On a recent trip back home, my family got together and watched one of my favorite films, Casablanca. Besides simply loving that film, I’ve decided that no one writes like that anymore. Lines like, “Hmm, what right do I have to think?” and “I came for the waters,” “The waters? What waters? We’re in the desert?” “I was misinformed,” as well as, “What is your nationality?” “I’m a drunkard” just don’t pop up in today’s cinema. Plus, no one could deliver them like Bogie. Humphrey Bogart also has the distinction of playing two of America’s most famous noir detectives, Sam Spade in Dashiell’s Hammett’s Maltese Falcon and Philip Marlowe in Raymond Chandler’s The Big Sleep. All three films have some of the best film dialogue ever written, with the latter including such great quips as “You know what he’ll do when he comes back? Beat my teeth out then kick me in the stomach for mumbling,” and “She tried to sit in my lap while I was standing up.” That film also has the distinction of being one of the most complicated mysteries ever put to paper or film. In fact, the plot is so convoluted, twisting and complex, Chandler forgot to wrap up one loose thread, the death of a chauffeur. Naming your band after such a notorious property is quite a gamble. While the name might not give you insights into this Brooklyn trio’s sound, it does hint at layers of complexity, which both works for and against them at times.
The introduction and first two proper songs of Sleep Forever, a seemingly redundant title since `The Big Sleep,’ like the Dirt Nap or Six Feet Under, is a euphemism for death, are dazzling bits of nerve-tingling post-hardcore. Crunching, mathy guitars aren’t so much an MBV wall of noise, as some would have you believe, but instead a Jawbox-like or Hum-esque note-perfect hellish orgy. This melodic guitar churn, sounding much bigger than three people, is complex, angular and layered enough for any listener, rewarding the ears with both a feeling of escalating euphoria and a slight tincture of danger. Then, they start singing.
While not terrible, the vocal tracks of Sleep Forever just don’t work as well as the instrumental gems. “Bad Blood,” after a searing intro, finds bassist Sonya on lead vocals, essentially sucking out all of the magic from the music with fairly uninspired lyrics and an ’80s pop delivery. And, unfortunately, its follower, “Pinkies,” doesn’t improve the situation much. Again, if left alone as an instrumental track, it would have soared. I don’t know quite when it started, but there’s been a rash of CD’s coming out with stickers saying, `for fans of…,’ with the unlikeliest of names listed. For instance, I found there are a whole slew of crappy emo bands who consider Smashing Pumpkins their godfather-like mentors. Well, “Pinkies” certainly puts the Big Sleep in that camp as I kept waiting for Corgan’s voice to come whining out of the guitar noise. That might have been better, actually.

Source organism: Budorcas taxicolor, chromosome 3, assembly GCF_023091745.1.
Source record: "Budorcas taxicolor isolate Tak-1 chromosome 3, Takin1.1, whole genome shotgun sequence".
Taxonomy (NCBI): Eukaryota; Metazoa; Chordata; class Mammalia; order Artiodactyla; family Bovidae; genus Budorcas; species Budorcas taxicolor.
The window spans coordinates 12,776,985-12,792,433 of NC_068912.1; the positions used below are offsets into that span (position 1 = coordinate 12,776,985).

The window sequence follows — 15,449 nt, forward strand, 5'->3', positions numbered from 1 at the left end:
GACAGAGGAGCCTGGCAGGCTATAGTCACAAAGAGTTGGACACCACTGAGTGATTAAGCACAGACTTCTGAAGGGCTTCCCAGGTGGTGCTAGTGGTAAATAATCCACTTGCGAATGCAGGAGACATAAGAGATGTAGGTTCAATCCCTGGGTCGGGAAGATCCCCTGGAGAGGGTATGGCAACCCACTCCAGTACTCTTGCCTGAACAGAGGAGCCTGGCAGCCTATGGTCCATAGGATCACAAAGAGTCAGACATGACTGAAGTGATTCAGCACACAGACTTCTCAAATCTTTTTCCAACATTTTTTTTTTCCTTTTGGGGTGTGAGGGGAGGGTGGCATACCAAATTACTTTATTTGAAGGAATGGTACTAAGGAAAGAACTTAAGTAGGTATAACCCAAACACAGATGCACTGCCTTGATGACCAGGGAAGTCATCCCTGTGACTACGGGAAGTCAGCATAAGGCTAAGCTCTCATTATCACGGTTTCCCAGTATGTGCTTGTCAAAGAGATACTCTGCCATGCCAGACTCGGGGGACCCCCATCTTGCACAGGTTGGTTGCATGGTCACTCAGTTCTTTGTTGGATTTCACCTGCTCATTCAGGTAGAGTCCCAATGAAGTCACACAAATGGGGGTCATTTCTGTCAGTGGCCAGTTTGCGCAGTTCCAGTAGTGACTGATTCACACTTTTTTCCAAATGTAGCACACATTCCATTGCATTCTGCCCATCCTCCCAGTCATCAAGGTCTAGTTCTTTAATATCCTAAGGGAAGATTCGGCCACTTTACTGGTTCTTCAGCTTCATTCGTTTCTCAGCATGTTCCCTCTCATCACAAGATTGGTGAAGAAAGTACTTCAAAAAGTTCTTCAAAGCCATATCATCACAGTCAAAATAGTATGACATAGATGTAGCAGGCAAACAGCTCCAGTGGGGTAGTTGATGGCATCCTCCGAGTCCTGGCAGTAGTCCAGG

“Chorus of Guitars,” an apt title if there ever were one, gets the album somewhat back on track, despite the presence of more vocals. Rather than overwrought vocal choruses, this song apes its name, providing musical peaks as highlights, quite effectively. Then the whole thing derails again with “Tigers In Our Hearts.” I’ve never hoped so much, in listening to an album I’ve reviewed, progressing song to song, that a band could simply hear my thoughts and rely on their strengths. Not only does “Tigers” feature more subpar singing, it also meanders along in search of a place to die. If only “Undying Love” were so lucky. Both guy and girl sing on this one, with guy almost mimicking note for note the shout-singing in Arcade Fire’s “Neighborhood #2 (Laika).” Did they think we wouldn’t notice?
By the time that the last few songs rolled around, some of them FINALLY return to instrumental guitar majesty, it was too late. The entire large middle chunk of Sleep Forever left me not in so much awe by atmosphere and words that I would completely forget about a dead chauffeur, instead finding myself more aggravated that I was left starving for any kind of relief from the `too many layers’ that the Big Sleep provided. No matter what some people may tell you, there is such a thing as too much, and the Big Sleep overindulge themselves by wanting to play `frontman.’ There’s a reason why Kinski waited so long to insert lyrics into their songs, and it’s not because they didn’t have anything to say.
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Zwan- Mary Star of the Sea
Dashboard Confessional- A Mark, a Mission, a Brand, a Scar